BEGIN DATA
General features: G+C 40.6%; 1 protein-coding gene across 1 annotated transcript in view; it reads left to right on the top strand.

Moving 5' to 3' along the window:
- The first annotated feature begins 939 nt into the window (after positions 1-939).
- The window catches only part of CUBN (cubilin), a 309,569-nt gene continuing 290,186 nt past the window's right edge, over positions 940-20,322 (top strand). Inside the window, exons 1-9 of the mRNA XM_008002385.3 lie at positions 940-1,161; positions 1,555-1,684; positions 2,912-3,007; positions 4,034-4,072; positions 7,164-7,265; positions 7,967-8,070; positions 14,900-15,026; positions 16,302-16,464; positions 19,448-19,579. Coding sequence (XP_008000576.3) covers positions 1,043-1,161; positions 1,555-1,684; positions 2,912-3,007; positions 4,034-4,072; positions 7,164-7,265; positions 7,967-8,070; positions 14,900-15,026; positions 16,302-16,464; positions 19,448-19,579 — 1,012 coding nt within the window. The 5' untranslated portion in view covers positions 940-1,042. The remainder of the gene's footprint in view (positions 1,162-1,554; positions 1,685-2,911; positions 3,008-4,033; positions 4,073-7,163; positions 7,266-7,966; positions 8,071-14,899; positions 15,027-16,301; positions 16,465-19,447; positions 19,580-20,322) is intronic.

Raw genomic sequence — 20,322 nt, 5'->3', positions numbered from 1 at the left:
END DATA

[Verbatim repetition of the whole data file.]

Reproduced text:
General features: G+C 40.6%; 1 protein-coding gene across 1 annotated transcript in view; it reads left to right on the top strand.

Moving 5' to 3' along the window:
- The first annotated feature begins 939 nt into the window (after positions 1-939).
- The window catches only part of CUBN (cubilin), a 309,569-nt gene continuing 290,186 nt past the window's right edge, over positions 940-20,322 (top strand). Inside the window, exons 1-9 of the mRNA XM_008002385.3 lie at positions 940-1,161; positions 1,555-1,684; positions 2,912-3,007; positions 4,034-4,072; positions 7,164-7,265; positions 7,967-8,070; positions 14,900-15,026; positions 16,302-16,464; positions 19,448-19,579. Coding sequence (XP_008000576.3) covers positions 1,043-1,161; positions 1,555-1,684; positions 2,912-3,007; positions 4,034-4,072; positions 7,164-7,265; positions 7,967-8,070; positions 14,900-15,026; positions 16,302-16,464; positions 19,448-19,579 — 1,012 coding nt within the window. The 5' untranslated portion in view covers positions 940-1,042. The remainder of the gene's footprint in view (positions 1,162-1,554; positions 1,685-2,911; positions 3,008-4,033; positions 4,073-7,163; positions 7,266-7,966; positions 8,071-14,899; positions 15,027-16,301; positions 16,465-19,447; positions 19,580-20,322) is intronic.

Raw genomic sequence — 20,322 nt, 5'->3', positions numbered from 1 at the left: